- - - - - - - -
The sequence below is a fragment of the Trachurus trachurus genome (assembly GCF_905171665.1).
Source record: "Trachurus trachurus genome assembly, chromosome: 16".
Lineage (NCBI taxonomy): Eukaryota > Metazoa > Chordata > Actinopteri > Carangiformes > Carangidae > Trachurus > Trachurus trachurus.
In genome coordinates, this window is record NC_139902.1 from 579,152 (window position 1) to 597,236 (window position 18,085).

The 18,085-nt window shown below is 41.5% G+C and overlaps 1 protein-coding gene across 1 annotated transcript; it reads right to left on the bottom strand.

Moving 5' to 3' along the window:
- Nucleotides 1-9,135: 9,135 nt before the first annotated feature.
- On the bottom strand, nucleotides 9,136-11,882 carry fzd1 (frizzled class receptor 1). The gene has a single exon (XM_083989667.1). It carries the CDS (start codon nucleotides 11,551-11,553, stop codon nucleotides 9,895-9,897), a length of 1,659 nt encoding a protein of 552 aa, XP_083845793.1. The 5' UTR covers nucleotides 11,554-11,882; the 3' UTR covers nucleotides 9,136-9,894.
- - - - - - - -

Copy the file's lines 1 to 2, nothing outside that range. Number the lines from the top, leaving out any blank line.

The sequence below is a fragment of the Trachurus trachurus genome (assembly GCF_905171665.1).
Source record: "Trachurus trachurus genome assembly, chromosome: 16".